The whole point of free speech is not to make ideas exempt from criticism but to expose them to it.

Wednesday, June 24, 2009

More on universal health "care"

by Bob Newland

I have often suggested that folks who are concerned about the constant incursions of government into what should be our private lives visit a website called

I quote from its lead today…
"Of course, no one knows what the bill would really cost in operation. But the history of social insurance and welfare programs is sky-rocketing expense well beyond original projections. Go back and look at the initial cost estimates for Medicare and Social Security, and you will run from the room simultaneously laughing and crying." -- Doug Bandow

The Congressional Budget Office (CBO) says the Democrats' health care plans will cost more than a trillion dollars over ten years. But the true cost is likely to be vastly higher. In fact, the consulting group HSI Network estimates that the real price tag would be closer to $4 trillion. As a result, support for the plan is declining, both in Congress, and among the public.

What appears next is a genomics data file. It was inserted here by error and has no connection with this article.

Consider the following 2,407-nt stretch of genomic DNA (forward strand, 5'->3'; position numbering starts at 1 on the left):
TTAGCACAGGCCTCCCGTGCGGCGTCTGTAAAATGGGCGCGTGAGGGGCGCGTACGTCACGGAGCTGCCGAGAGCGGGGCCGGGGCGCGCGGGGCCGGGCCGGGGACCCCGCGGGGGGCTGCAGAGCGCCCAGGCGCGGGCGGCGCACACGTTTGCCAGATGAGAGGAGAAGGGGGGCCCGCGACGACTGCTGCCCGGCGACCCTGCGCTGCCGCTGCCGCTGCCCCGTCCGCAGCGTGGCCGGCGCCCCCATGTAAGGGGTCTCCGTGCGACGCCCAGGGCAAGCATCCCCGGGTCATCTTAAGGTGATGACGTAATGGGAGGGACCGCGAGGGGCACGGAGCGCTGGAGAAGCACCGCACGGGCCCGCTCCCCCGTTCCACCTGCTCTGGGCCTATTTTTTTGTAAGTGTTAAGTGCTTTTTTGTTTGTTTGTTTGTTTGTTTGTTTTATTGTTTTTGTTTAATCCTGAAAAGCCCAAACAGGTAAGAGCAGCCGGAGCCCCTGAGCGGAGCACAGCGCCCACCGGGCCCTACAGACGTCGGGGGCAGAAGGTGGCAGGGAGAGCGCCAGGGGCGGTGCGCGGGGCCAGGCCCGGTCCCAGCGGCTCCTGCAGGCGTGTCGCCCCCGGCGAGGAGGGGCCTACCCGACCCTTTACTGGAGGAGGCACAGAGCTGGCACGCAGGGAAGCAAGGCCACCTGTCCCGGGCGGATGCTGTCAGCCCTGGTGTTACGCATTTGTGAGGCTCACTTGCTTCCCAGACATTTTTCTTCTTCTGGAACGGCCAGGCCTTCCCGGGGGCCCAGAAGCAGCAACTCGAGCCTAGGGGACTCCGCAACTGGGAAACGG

DownsizeDC appears to have put together a grass-roots coalition of email activists that is having a measurable effect on votes in DC.

Its principal effort is to get a bill introduced that would force every Congress-critter who votes on a bill to certify that he/she has read the bill. An ancillary campaign is being waged to provide that a bill only deal with one subject at a time.

Along the way, lobbying is waged on currently-debated issues, like universal health care.

I recommend you look at the site and let us know what you think.

1 comment:

Michael Sanborn said...

(Actually, it's BF logged in as MS.)

As this essay points out, the words we use make all the difference.


"Universal health care." "The uninsured." "Public option." These are the buzzwords you often hear from Democrats and proponents of President Obama's plan for health-care reform. But if they want to see that plan enacted, they'd do well to excise those phrases from their vocabulary.

Words send messages, but they're not always the messages we intend. Recent polls show overwhelming support for health-care reform, including the "public option" in Obama's plan. But the reality is that which side prevails in this battle will probably depend as much on which one has its messaging right as on which has its policies right."